Perry: Onward and Fed Upward

Is Perry eyeing something bigger and better than his Texas victory?

Rick Perry
Rick Perry (Photo by Jana Birchum)

On Nov. 2, the Texas electorate gave Gov. Rick Perry resounding approval for a record-breaking third term as governor of the Lone Star State. It was strange, then, that in the election's final days, as the Republican incumbent anticipated victory, he seemed rather disengaged from the process.

With a 13-point lead over Democratic challenger and former Houston Mayor Bill White, Perry's 55% share of a 4,938,910 turnout was his biggest win since his 2002 decimation of Tony Sanchez. Travis County became a source of relief for the White campaign, breaking for him 60% to Perry's 37%. Elsewhere, the picture was much bleaker. White barely took his home precincts in Harris County, with 50.22% of the vote, and had in fact lost the early vote to Perry. White could take some comfort in knowing that he pulled in more votes that any other Democrat on the statewide ballot: No other statewide Democrat could even break 37%. Yet with his margin of defeat so clear, White had conceded defeat by 9pm, with only a fraction of precincts reporting.

Bill White
Bill White (Photo by Jana Birchum)

In his victory speech at the Texas Disposal Systems' Exotic Game Ranch in Buda, Perry claimed that he had ridden "a wave of dissatisfaction" back into office. Now the question arises: How much further does he intend to ride that wave? On his campaign plane on Oct. 29, he told the Associated Press that his first major commitment wasn't fixing the $28 billion hole in the state budget, but rather going on a promotional tour for his new book, a jeremiad against the federal government called Fed Up! (complete with a foreward from former House Speaker Newt Gingrich). A leaked copy of the book reveals a states' rights diatribe that attacks D.C. for running up a national deficit, without noting that Perry can't pay for the budget he signed last summer. On that same late-October excursion, he told the San Antonio Express-News that he wasn't sure whether he would serve the full four-year term. Add in reported negotiations over a potential appearance on The Daily Show (a seemingly sure sign of testing the political waters outside the state), and the discussion has turned to a potential presidential run.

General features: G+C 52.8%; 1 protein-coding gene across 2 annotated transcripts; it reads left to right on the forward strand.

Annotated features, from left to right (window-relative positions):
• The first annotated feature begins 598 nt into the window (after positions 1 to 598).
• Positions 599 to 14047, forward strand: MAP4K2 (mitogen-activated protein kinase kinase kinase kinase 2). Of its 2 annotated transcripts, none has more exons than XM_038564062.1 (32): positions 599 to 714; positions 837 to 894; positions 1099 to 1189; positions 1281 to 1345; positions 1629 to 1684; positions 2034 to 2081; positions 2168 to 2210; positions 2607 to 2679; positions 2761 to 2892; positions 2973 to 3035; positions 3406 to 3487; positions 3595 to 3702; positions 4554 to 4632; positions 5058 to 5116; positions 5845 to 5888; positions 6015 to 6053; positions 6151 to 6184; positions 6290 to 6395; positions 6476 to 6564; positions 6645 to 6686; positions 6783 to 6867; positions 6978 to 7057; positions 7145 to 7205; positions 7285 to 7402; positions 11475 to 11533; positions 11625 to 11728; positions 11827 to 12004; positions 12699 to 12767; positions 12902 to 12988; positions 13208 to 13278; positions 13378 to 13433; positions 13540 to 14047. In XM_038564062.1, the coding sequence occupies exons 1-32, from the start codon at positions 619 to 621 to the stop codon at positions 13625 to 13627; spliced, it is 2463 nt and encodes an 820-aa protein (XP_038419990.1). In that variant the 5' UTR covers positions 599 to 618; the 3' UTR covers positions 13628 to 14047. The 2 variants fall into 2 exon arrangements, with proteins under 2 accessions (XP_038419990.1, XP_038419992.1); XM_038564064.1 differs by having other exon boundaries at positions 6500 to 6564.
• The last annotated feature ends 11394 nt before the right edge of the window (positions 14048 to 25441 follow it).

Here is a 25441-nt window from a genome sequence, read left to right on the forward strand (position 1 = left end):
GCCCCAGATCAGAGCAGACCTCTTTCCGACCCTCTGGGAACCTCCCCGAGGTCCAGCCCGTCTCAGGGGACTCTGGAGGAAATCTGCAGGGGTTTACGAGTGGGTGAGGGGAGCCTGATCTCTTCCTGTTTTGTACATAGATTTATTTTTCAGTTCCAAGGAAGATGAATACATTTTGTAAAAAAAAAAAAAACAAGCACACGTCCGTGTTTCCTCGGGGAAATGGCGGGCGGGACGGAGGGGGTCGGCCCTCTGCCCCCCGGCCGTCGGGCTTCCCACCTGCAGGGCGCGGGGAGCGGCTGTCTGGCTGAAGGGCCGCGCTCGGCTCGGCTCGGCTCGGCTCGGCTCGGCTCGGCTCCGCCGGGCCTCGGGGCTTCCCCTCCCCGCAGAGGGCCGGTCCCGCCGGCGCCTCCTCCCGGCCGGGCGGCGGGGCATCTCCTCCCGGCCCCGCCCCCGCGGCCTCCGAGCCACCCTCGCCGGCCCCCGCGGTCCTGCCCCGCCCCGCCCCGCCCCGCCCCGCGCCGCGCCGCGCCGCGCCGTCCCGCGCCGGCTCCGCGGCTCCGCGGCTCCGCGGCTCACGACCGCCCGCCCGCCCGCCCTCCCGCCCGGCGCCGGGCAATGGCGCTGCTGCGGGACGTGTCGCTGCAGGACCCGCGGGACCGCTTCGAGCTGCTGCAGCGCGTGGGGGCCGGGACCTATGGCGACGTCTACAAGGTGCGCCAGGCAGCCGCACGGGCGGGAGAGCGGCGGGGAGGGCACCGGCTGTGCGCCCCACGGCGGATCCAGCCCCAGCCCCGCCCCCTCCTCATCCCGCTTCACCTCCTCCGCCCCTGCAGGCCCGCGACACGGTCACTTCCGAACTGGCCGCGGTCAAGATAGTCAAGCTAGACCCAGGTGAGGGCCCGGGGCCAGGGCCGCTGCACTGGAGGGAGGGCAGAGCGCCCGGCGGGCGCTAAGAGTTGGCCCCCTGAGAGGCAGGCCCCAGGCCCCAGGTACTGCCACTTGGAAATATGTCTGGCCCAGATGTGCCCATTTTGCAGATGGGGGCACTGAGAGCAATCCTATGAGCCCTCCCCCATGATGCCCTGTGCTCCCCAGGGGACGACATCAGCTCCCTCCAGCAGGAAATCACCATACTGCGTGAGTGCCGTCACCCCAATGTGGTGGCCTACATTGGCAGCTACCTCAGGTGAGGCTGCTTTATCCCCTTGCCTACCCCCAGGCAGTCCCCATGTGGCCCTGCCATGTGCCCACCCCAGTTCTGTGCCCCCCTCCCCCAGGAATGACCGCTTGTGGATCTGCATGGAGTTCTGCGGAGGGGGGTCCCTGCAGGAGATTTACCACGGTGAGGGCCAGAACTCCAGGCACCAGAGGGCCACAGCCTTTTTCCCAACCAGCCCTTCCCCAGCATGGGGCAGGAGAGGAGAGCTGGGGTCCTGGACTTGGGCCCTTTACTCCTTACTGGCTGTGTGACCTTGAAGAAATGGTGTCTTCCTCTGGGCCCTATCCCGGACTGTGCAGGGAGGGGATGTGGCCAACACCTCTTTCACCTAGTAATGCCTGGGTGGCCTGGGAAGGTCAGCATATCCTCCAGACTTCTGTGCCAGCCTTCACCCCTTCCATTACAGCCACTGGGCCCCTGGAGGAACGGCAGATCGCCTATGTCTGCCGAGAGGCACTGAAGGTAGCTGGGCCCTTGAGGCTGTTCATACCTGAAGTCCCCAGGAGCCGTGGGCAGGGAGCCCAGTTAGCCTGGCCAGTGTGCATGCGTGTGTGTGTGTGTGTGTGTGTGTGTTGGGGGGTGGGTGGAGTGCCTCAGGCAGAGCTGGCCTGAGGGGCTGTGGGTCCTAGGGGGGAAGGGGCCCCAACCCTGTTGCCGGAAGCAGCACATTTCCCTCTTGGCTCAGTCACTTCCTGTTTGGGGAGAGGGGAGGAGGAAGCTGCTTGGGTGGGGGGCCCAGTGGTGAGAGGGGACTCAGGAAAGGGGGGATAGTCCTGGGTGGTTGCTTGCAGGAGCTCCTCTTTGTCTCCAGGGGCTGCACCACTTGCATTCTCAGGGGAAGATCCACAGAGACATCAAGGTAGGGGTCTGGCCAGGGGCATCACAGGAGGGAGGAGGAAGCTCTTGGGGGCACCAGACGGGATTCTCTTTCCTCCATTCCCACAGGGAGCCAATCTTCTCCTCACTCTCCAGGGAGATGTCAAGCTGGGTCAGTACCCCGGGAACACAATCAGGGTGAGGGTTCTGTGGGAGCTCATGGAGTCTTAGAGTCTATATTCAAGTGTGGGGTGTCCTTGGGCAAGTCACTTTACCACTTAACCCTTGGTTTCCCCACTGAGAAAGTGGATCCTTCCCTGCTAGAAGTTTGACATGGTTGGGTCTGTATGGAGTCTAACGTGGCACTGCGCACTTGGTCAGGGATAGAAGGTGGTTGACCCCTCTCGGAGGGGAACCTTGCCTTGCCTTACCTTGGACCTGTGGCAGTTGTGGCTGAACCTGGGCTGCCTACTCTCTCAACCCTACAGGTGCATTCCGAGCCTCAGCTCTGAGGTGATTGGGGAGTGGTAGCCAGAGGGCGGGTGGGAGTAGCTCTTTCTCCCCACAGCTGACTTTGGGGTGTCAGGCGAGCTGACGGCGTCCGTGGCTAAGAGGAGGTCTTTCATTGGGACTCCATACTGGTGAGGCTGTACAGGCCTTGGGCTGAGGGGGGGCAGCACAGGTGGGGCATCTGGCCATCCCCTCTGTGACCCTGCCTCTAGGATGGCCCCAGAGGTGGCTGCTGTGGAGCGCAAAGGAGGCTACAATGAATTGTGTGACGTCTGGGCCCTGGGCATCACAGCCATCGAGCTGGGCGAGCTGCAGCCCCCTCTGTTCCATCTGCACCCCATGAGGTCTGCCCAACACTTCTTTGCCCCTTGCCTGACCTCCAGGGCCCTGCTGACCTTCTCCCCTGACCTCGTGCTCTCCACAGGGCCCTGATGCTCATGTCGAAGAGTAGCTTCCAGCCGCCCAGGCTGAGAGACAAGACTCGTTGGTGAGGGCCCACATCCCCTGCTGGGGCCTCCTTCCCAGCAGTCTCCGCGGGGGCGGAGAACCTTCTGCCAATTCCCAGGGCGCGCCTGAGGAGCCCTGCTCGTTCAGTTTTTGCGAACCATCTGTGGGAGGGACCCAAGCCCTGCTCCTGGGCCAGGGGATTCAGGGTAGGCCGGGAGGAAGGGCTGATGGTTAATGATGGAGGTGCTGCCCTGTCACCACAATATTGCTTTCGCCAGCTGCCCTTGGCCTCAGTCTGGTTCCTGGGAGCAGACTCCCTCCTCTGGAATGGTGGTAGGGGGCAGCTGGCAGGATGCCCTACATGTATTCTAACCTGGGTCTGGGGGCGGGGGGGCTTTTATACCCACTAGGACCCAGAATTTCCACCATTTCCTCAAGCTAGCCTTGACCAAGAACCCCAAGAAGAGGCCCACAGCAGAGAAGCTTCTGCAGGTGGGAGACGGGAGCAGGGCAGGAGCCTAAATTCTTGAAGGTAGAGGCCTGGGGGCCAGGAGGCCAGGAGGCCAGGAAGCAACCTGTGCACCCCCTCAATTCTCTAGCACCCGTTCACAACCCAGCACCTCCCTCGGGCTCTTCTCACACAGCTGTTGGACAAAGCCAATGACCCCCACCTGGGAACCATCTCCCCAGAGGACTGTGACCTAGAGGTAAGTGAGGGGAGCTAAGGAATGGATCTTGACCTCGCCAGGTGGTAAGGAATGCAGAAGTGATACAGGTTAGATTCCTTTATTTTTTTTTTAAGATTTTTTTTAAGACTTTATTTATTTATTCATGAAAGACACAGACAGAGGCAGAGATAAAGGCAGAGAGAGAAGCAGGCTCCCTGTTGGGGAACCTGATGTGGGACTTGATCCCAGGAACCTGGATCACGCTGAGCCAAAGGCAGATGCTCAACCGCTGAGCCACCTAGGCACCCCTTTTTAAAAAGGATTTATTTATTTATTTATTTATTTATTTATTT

Could Perry parlay his state-level success into a run for national office? The real question for Texans is what will happen if he does. In 2000, then-Lt. Gov. Perry was promoted to governor when George W. Bush departed to become president. If Perry were to step down as governor before 2012, that would put Lt. Gov. David Dewhurst in the Governor's Mansion (if the long-delayed repairs and renovations are ever completed). That, in turn, would leave a void in the Senate's top position: a void that Democrats already fear may be filled from the radical right by Sen. Dan Patrick, R-Houston, whose new tea party caucus could become a powerful tool in taking full control of the state's upper chamber.

State Offices

Governor Travis County Statewide
Rick Perry (R)* 87,402 37% 2,733,784 55%
Bill White (D) 142,150 60% 2,102,606 42%
Kathie Glass (L) 6,990 3% 109,057 2%
Deb Shafto (G) 1,212 1% 19,475 0%
Andy Barron (write-in) 71 0% 7,973 0%
Lieutenant Governor
David Dewhurst (R)* 101,546 43% 3,044,770 62%
Linda Chavez-Thompson (D) 121,301 51% 1,715,735 35%
Scott Jameson (L) 9,965 4% 121,914 2%
Herb Gonzales Jr. (G) 3,519 1% 44,806 1%
Attorney General
Greg Abbott (R)* 108,430 46% 3,159,298 64%
Barbara Ann Radnofsky (D) 118,556 50% 1,652,314 34%
Jon Roland (L) 8,866 4% 111,884 2%
Comptroller of Public Accounts
Susan Combs (R)* 123,331 66% 3,302,456 83%
Mary J. Ruwart (L) 30,644 16% 416,708 10%
Edward Lindsay (G) 33,683 18% 251,842 6%
Land Commissioner
Jerry Patterson (R)* 98,208 42% 2,996,806 62%
Hector Uribe (D) 124,050 53% 1,714,167 35%
James L. Holdar (L) 10,723 5% 147,969 3%
Agriculture Commissioner
Todd Staples (R)* 96,818 42% 2,948,992 61%
Hank Gilbert (D) 123,593 53% 1,734,615 36%
Rick Donaldson (L) 11,675 5% 163,706 3%
Railroad Commissioner
David Porter (R)* 89,917 39% 2,875,744 59%
Jeff Weems (D) 125,111 54% 1,753,625 36%
Roger Gary (L) 10,295 4% 138,707 3%
Art Browning (G) 6,161 3% 72,143 1%


All percentages have been rounded.

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Rick Perry, Bill White, David Dewhurst, Dan Patrick

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